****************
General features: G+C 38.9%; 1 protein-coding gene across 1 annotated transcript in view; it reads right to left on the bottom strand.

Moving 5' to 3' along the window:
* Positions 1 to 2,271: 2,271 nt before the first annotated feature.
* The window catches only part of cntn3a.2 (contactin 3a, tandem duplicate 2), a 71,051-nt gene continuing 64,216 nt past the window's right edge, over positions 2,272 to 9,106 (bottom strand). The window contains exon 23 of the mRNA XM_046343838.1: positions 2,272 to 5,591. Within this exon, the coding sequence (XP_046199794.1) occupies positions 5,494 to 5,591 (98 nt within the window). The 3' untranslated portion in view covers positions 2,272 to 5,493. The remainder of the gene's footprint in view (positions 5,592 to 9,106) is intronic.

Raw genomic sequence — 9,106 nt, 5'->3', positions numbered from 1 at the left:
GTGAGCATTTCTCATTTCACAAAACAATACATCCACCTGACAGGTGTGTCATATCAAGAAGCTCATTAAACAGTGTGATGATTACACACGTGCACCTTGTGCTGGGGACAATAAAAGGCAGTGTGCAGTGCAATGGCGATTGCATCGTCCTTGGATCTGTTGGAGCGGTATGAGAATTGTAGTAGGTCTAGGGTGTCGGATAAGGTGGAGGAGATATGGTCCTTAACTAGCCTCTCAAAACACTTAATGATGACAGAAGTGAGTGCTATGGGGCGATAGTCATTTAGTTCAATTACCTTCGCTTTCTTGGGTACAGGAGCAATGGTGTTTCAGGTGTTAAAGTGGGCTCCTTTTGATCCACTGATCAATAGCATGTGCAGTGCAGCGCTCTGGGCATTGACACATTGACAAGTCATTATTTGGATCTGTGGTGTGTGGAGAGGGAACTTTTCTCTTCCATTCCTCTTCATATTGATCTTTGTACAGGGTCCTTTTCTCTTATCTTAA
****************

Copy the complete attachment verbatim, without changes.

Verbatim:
General features: G+C 38.9%; 1 protein-coding gene across 1 annotated transcript in view; it reads right to left on the bottom strand.

Moving 5' to 3' along the window:
* Positions 1 to 2,271: 2,271 nt before the first annotated feature.
* The window catches only part of cntn3a.2 (contactin 3a, tandem duplicate 2), a 71,051-nt gene continuing 64,216 nt past the window's right edge, over positions 2,272 to 9,106 (bottom strand). The window contains exon 23 of the mRNA XM_046343838.1: positions 2,272 to 5,591. Within this exon, the coding sequence (XP_046199794.1) occupies positions 5,494 to 5,591 (98 nt within the window). The 3' untranslated portion in view covers positions 2,272 to 5,493. The remainder of the gene's footprint in view (positions 5,592 to 9,106) is intronic.

Raw genomic sequence — 9,106 nt, 5'->3', positions numbered from 1 at the left:
GTGAGCATTTCTCATTTCACAAAACAATACATCCACCTGACAGGTGTGTCATATCAAGAAGCTCATTAAACAGTGTGATGATTACACACGTGCACCTTGTGCTGGGGACAATAAAAGGCAGTGTGCAGTGCAATGGCGATTGCATCGTCCTTGGATCTGTTGGAGCGGTATGAGAATTGTAGTAGGTCTAGGGTGTCGGATAAGGTGGAGGAGATATGGTCCTTAACTAGCCTCTCAAAACACTTAATGATGACAGAAGTGAGTGCTATGGGGCGATAGTCATTTAGTTCAATTACCTTCGCTTTCTTGGGTACAGGAGCAATGGTGTTTCAGGTGTTAAAGTGGGCTCCTTTTGATCCACTGATCAATAGCATGTGCAGTGCAGCGCTCTGGGCATTGACACATTGACAAGTCATTATTTGGATCTGTGGTGTGTGGAGAGGGAACTTTTCTCTTCCATTCCTCTTCATATTGATCTTTGTACAGGGTCCTTTTCTCTTATCTTAA